$F(\backslash mathbf\{x\})\; =\; F(\backslash mathbf\{p\})\; +\; J\_F(\backslash mathbf\{p\})(\backslash mathbf\{x\}\backslash mathbf\{p\})\; +\; o(\backslash \backslash mathbf\{x\}\backslash mathbf\{p\}\backslash )$
for x close to p and where o is the little onotation (for $x\backslash to\; p$) and $\backslash \backslash mathbf\{x\}\backslash mathbf\{p\}\backslash $ is the distance between x and p.
Compare this to a Taylor series for a scalar function of a scalar argument, truncated to first order:
 $f(x)\; =\; f(p)\; +\; f\text{'}(p)\; (\; x\; \; p\; )\; +\; o(xp).$
In a sense, both the gradient and Jacobian are "first derivatives" Template:Mdash the former the first derivative of a scalar function of several variables, the latter the first derivative of a vector function of several variables.
The Jacobian of the gradient of a scalar function of several variables has a special name: the Hessian matrix, which in a sense is the "second derivative" of the function in question.
Inverse
According to the inverse function theorem, the matrix inverse of the Jacobian matrix of an invertible function is the Jacobian matrix of the inverse function. That is, if the Jacobian of the function F : R^{n} → R^{n} is continuous and nonsingular at the point p in R^{n}, then F is invertible when restricted to some neighborhood of p and
 $(J\_\{F^\{1\}\})(F(p))\; =\; [\; (J\_F)(p)\; ]^\{1\}.\backslash $
Uses
Dynamical systems
Consider a dynamical system of the form x' = F(x), where x' is the (componentwise) time derivative of x, and F : R^{n} → R^{n} is continuous and differentiable. If F(x_{0}) = 0, then x_{0} is a stationary point (also called a critical point, not to be confused with a fixed point). The behavior of the system near a stationary point is related to the eigenvalues of J_{F}(x_{0}), the Jacobian of F at the stationary point.^{[1]} Specifically, if the eigenvalues all have real parts that are less than 0, then the system is stable near the stationary point, if any eigenvalue has a real part that is greater than 0, then the point is unstable. If the largest real part of the eigenvalues is equal to 0, the Jacobian matrix does not allow for an evaluation of the stability.
Newton's method
A system of coupled nonlinear equations can be solved iteratively by Newton's method. This method uses the Jacobian matrix of the system of equations.
The following is the detail code in MATLAB (although there is a built in 'jacobian' command)
function s = newton(f, x, tol)
% f is a multivariable function handle, x is a starting point, both given as row vectors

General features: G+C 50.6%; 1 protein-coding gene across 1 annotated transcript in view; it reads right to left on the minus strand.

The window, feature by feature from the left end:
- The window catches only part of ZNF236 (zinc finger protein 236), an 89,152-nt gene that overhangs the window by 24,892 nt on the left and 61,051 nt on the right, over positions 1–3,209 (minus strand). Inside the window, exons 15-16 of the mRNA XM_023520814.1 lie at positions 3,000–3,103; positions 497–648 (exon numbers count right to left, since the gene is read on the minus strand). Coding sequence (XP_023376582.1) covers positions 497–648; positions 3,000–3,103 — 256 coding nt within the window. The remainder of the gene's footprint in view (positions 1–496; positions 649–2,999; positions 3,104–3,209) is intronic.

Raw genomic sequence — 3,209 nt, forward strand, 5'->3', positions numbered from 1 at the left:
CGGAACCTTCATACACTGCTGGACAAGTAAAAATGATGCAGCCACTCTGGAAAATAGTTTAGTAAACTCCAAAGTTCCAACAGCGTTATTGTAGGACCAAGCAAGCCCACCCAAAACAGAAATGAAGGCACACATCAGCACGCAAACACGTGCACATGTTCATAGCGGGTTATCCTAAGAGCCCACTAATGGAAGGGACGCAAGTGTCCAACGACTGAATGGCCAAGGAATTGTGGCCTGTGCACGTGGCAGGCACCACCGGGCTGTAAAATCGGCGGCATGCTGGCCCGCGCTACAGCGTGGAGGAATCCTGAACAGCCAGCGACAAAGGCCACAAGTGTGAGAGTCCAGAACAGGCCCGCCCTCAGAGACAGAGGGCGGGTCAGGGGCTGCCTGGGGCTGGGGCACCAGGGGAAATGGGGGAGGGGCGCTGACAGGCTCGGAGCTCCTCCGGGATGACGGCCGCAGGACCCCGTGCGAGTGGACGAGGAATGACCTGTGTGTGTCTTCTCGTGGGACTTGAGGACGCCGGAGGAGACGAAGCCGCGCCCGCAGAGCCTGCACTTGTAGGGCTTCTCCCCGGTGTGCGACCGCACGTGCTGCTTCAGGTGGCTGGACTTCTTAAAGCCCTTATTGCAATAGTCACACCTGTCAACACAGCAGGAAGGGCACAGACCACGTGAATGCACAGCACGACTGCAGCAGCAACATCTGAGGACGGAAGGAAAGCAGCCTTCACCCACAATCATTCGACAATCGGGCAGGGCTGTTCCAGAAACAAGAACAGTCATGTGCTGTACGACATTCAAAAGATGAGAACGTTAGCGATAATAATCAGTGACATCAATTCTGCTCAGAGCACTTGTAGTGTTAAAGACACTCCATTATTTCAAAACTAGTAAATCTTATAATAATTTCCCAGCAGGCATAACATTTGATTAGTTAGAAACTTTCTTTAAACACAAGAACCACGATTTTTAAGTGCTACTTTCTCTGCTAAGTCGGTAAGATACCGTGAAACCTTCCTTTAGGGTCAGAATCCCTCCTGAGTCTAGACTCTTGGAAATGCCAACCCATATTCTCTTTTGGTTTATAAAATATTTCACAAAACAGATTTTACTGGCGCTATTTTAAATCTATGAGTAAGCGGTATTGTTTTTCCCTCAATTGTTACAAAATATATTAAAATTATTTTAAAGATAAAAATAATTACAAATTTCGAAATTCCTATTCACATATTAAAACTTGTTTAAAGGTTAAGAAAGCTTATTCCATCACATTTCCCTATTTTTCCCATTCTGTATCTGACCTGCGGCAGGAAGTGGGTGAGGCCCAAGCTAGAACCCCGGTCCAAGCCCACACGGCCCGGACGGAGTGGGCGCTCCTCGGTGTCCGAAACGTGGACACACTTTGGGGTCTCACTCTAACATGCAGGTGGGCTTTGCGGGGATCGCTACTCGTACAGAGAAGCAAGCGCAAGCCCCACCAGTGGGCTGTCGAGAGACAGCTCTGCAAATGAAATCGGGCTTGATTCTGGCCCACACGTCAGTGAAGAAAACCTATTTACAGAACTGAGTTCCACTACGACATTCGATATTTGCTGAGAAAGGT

% s is solution of f(s)=0 found by Newton's method
if nargin == 2
tol = 10^(5);
end
while 1
% if x and f(x) are row vectors, we need transpose operations here
y = x'  jacob(f, x)\f(x)'; % get the next point
if norm(f(y))
function j = jacob(f, x) % approximately calculate Jacobian matrix
k = length(x);
j = zeros(k, k);
x2 = x;
dx = 0.001;
for m = 1: k
x2(m) = x(m)+dx;
j(m, :) = (f(x2)f(x))/dx; % partial derivatives in mth row
x2(m) = x(m);
end
Jacobian determinant
If m = n, then F is a function from nspace to nspace and the Jacobian matrix is a square matrix. We can then form its determinant, known as the Jacobian determinant. The Jacobian determinant is sometimes simply called "the Jacobian."
The Jacobian determinant at a given point gives important information about the behavior of F near that point. For instance, the continuously differentiable function F is invertible near a point p ∈ R^{n} if the Jacobian determinant at p is nonzero. This is the inverse function theorem. Furthermore, if the Jacobian determinant at p is positive, then F preserves orientation near p; if it is negative, F reverses orientation. The absolute value of the Jacobian determinant at p gives us the factor by which the function F expands or shrinks volumes near p; this is why it occurs in the general substitution rule.
The Jacobian determinant is used when making a change of variables when evaluating a multiple integral of a function over a region within its domain. To accommodate for the change of coordinates the magnitude of the Jacobian determinant arises as a multiplicative factor within the integral. This is because the rectilinear ndimensional dV element is in general a parallelapiped in the new coordinate system, and the nvolume of a parallelepiped is the determinant of its edge vectors.
The Jacobian can also be used to solve systems of differential equations at an equilibrium point or approximate solutions near an equilibrium point.
Further examples
Example 1. The transformation from spherical coordinates (r, θ, φ) to Cartesian coordinates (x_{1}, x_{2}, x_{3}), is given by the function F : R^{+} × [0,π] × [0,2π) → R^{3} with components: